Initially, there were compromise formulas – if the play could be tweaked a bit! – or if it could be replaced by something else by Dutt. As a matter of fact, as Dutt assured me, Girish kept him out of all these on his own accord and braved it all. At one point, I recall, he rang some of us up – those who then happened to be members of the General Council of the Sangeet Natak Akademi – asking us to be prepared to send in our resignations in support and fraternization if he was driven to take that step. We stayed prepared. They were more civilized days no doubt. The clouds rumbled. Girish stood his ground. He won his battle single-handedly.

    In a great act of theatre fraternization, Dutt accepted the Sangeet Natak Fellowship the next year, 1990, as an acknowledgement of Girish’s stance the year before. The first time, years ago that Dutt had been given the SNA Award for Direction, he had turned it down – one of the earliest cases of award wapsi – his rejection articulated in a long poem, avowing the artist’s independence from numbing and humiliating authoritarian bonds! On Dutt’s suggestion, Girish was instrumental in having Geoffrey Kendal, Dutt’s own guru, honoured the same year.”

    Vivek Shanbhag, one of the finest writers in the history of Kannada Literature, shared with us that he had spoken to Karnad the night before he passed away, at 09 pm. Two days before that he had even interviewed Karnad for over two hours for a publication.

    Vivek Shanbhag, one of the finest writers of Kannada Literature, shared with us that he had spoken to Karnad the night before he passed away, at 09 pm. Two days before that he had even interviewed Karnad for over two hours for a publication.

    Karnad was one of the leading literary figures of the time who started writing when Navya (Modernist) movement  was peaking in Kannada. Navya writers brought in a very modern sensibility. Sriranga was a major playwright, of that time. Karnad came and the kind of sensibility he brought, it was new and pioneering. His first play, “Yayati”, was immediately well received. Then Tughlaq followed and he reinvented himself in “Hayavadana” a play was based on a folktale. "Fire and the Rain" and "Tale Danda" are equally powerful plays. Karnad is undoubtedly one of the most important playwrights of independent India. 

    Shanbhag had published the first three chapters of Karnad’s autobiography in Kannada when he was editing a journal called Desha Kaala, which also published parts of Karnad’s play "Wedding Album". Shanbhag commended the dedication of the playwright who could live with a work and theme for decades and work relentlessly on it.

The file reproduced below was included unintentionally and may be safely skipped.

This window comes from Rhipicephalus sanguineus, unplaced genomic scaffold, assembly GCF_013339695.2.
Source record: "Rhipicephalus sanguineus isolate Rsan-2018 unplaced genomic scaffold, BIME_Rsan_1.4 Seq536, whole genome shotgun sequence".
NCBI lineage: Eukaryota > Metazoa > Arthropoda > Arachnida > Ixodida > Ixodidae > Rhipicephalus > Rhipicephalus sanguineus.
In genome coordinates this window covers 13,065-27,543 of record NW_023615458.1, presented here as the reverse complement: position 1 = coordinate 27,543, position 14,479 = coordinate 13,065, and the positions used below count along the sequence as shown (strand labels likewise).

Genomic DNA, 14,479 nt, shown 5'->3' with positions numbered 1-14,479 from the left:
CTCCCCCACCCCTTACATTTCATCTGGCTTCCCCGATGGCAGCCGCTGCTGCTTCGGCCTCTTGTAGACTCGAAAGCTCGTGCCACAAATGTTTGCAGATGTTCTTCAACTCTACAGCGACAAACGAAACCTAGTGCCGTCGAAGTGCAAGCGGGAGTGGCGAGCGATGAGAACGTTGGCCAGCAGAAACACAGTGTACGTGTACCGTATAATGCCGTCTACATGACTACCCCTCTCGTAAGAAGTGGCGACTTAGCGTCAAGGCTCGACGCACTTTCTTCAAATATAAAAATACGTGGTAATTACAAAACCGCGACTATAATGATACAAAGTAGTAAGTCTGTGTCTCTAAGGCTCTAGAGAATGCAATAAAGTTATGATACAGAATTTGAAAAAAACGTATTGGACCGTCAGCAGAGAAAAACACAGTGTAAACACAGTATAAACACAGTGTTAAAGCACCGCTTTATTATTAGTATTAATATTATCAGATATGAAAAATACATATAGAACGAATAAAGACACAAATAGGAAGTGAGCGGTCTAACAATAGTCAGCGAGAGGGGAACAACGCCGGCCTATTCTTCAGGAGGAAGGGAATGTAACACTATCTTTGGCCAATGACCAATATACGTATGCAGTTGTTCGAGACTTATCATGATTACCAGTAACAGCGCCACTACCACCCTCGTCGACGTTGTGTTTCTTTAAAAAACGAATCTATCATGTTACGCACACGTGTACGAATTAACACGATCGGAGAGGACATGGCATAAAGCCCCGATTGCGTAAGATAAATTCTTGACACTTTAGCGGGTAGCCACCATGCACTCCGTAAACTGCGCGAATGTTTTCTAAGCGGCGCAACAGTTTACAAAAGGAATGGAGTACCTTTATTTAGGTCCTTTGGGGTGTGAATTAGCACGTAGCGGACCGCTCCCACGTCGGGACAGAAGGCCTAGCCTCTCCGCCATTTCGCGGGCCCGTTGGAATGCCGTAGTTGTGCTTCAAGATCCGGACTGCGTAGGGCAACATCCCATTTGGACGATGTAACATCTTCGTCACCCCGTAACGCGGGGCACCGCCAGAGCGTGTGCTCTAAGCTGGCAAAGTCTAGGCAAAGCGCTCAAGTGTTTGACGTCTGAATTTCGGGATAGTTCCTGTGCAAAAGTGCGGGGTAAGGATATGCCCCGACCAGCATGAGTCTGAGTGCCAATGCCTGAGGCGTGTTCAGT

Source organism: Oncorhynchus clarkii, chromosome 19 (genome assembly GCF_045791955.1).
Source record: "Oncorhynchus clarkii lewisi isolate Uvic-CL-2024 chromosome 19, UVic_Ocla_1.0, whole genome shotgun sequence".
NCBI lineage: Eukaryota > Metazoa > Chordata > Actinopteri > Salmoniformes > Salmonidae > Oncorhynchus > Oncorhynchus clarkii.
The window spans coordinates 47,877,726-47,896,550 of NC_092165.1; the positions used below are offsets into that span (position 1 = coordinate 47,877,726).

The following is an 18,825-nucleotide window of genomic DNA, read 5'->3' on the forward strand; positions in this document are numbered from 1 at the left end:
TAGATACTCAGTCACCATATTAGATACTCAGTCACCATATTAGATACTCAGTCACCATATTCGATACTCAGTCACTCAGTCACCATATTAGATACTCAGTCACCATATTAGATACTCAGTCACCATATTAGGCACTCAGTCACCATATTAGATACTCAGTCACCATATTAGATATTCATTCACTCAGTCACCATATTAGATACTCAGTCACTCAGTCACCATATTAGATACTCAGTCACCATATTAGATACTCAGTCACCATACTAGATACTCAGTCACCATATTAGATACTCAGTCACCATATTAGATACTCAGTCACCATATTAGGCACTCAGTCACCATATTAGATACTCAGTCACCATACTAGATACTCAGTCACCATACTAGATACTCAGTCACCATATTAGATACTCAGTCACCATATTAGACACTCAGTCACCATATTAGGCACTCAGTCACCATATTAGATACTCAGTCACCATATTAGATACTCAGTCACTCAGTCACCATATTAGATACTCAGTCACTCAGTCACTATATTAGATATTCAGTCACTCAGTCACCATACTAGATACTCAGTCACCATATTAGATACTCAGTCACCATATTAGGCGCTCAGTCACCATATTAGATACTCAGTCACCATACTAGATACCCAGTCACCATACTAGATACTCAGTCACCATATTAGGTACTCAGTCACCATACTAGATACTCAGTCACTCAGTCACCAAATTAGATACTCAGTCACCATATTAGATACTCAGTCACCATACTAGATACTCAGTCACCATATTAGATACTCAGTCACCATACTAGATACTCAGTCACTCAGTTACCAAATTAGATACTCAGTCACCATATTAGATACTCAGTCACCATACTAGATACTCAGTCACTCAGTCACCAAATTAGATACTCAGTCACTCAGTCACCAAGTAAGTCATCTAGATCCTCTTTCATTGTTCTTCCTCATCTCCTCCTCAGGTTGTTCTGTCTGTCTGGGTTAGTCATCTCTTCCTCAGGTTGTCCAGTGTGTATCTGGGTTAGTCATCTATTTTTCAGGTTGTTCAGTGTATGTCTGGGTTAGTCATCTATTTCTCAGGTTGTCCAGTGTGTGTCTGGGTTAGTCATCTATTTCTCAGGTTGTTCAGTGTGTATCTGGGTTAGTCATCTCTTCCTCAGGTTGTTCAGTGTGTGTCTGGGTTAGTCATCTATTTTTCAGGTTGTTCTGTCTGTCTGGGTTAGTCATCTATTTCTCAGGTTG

On the day of Karnad’s death, the 26-minute documentary, made on his life, family background, education, and the early influences on his life that shaped his later works, made by KM Chaitanya was viewed widely on YouTube. The filmmaker, who got the opportunity to work intimately with Karnad, owing to his father’s friendship with the late playwright, spoke greatly about Karnad’s generosity, kindness and openness. Calling Karnad a mentor, he told us about how as a young student, fresh out of college, he felt deeply encouraged, heard and inspired by Karnad.

    He was a master of form, from plays to film, to Tv shows. His craftsmanship was of a very high standard, and he reinvented himself with each one. One of his biggest qualities was that he was an artist who did not underestimate his audience. He delivered to them, in committed ways, and demanded from them the same commitment.

    Having been closely associated with the Jnanpith Awardee, even before he made the documentary on him, Chaitanya shared a memory that only solidifies the persona of Karnad as a polymath.

    When the Marathi Sahitya Sammelan asked him to speak, he delivered the speech in fluent Marathi. When he would communicate with someone in the room, who spoke Konkani, he would only talk in Konkani.

    When he was offered a role in a Hindi film for the first time, he hired a language coach to train him. He said he did not want to look like a “South Indian talking in Hindi”. He wanted to be perfect.

    One time we were at Ranga Shankara (one of the most prominent theatres in Bengaluru), and they wanted to record an audio in Kannada that said, “Welcome to Ranga Shankara, please switch off your mobile phones.” He recorded that in Kannada as – “Prayogadalli vyathyaya baradhne.” “Vyathyaya” is a very rarely used word in Kannada, I didn’t understand it so I asked him, “Why are you using that word? People will need to refer to a dictionary to understand it.” He replied, “This is the very reason, we need to use the word. There are many beautiful words in Kannada which will go out of usage if people stopped using them. We need to use these words, so people understand them and start using them.”

    Read More:
    “Human beings need illusions to go on living”
    Remembering Girish Karnad in a Time of Trauma